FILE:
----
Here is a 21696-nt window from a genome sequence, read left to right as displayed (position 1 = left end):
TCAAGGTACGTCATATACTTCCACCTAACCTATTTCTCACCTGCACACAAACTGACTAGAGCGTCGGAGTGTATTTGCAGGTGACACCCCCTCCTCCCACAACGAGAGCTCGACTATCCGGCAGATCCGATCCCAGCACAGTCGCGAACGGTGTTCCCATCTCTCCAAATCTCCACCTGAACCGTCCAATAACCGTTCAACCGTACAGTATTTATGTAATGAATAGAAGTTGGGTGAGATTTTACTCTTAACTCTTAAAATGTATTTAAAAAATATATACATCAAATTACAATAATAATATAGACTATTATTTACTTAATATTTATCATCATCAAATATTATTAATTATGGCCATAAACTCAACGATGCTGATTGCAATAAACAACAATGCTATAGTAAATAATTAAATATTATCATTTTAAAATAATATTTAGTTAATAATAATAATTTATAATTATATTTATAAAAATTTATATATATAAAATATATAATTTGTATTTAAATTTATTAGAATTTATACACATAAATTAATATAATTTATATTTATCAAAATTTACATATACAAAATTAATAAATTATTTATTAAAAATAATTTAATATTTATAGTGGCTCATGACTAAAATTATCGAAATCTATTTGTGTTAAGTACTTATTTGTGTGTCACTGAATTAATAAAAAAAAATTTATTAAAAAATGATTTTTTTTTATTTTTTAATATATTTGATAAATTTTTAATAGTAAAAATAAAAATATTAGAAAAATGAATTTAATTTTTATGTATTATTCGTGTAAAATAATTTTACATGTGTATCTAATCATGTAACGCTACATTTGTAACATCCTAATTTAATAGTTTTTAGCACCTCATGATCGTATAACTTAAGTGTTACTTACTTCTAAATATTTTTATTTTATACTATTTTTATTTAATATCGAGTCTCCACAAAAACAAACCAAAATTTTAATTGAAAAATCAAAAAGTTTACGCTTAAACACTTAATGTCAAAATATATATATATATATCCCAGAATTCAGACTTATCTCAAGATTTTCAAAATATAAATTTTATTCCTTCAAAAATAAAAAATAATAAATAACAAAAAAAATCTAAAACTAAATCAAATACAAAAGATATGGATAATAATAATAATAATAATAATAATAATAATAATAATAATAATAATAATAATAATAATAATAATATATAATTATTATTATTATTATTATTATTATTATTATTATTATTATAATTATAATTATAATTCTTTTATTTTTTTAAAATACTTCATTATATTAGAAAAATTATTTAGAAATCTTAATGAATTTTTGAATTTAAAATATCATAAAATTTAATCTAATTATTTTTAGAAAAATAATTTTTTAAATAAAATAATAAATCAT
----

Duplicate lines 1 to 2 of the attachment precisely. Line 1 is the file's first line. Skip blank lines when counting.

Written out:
Here is a 21696-nt window from a genome sequence, read left to right as displayed (position 1 = left end):
TCAAGGTACGTCATATACTTCCACCTAACCTATTTCTCACCTGCACACAAACTGACTAGAGCGTCGGAGTGTATTTGCAGGTGACACCCCCTCCTCCCACAACGAGAGCTCGACTATCCGGCAGATCCGATCCCAGCACAGTCGCGAACGGTGTTCCCATCTCTCCAAATCTCCACCTGAACCGTCCAATAACCGTTCAACCGTACAGTATTTATGTAATGAATAGAAGTTGGGTGAGATTTTACTCTTAACTCTTAAAATGTATTTAAAAAATATATACATCAAATTACAATAATAATATAGACTATTATTTACTTAATATTTATCATCATCAAATATTATTAATTATGGCCATAAACTCAACGATGCTGATTGCAATAAACAACAATGCTATAGTAAATAATTAAATATTATCATTTTAAAATAATATTTAGTTAATAATAATAATTTATAATTATATTTATAAAAATTTATATATATAAAATATATAATTTGTATTTAAATTTATTAGAATTTATACACATAAATTAATATAATTTATATTTATCAAAATTTACATATACAAAATTAATAAATTATTTATTAAAAATAATTTAATATTTATAGTGGCTCATGACTAAAATTATCGAAATCTATTTGTGTTAAGTACTTATTTGTGTGTCACTGAATTAATAAAAAAAAATTTATTAAAAAATGATTTTTTTTTATTTTTTAATATATTTGATAAATTTTTAATAGTAAAAATAAAAATATTAGAAAAATGAATTTAATTTTTATGTATTATTCGTGTAAAATAATTTTACATGTGTATCTAATCATGTAACGCTACATTTGTAACATCCTAATTTAATAGTTTTTAGCACCTCATGATCGTATAACTTAAGTGTTACTTACTTCTAAATATTTTTATTTTATACTATTTTTATTTAATATCGAGTCTCCACAAAAACAAACCAAAATTTTAATTGAAAAATCAAAAAGTTTACGCTTAAACACTTAATGTCAAAATATATATATATATATCCCAGAATTCAGACTTATCTCAAGATTTTCAAAATATAAATTTTATTCCTTCAAAAATAAAAAATAATAAATAACAAAAAAAATCTAAAACTAAATCAAATACAAAAGATATGGATAATAATAATAATAATAATAATAATAATAATAATAATAATAATAATAATAATAATAATAATAATATATAATTATTATTATTATTATTATTATTATTATTATTATTATTATAATTATAATTATAATTCTTTTATTTTTTTAAAATACTTCATTATATTAGAAAAATTATTTAGAAATCTTAATGAATTTTTGAATTTAAAATATCATAAAATTTAATCTAATTATTTTTAGAAAAATAATTTTTTAAATAAAATAATAAATCAT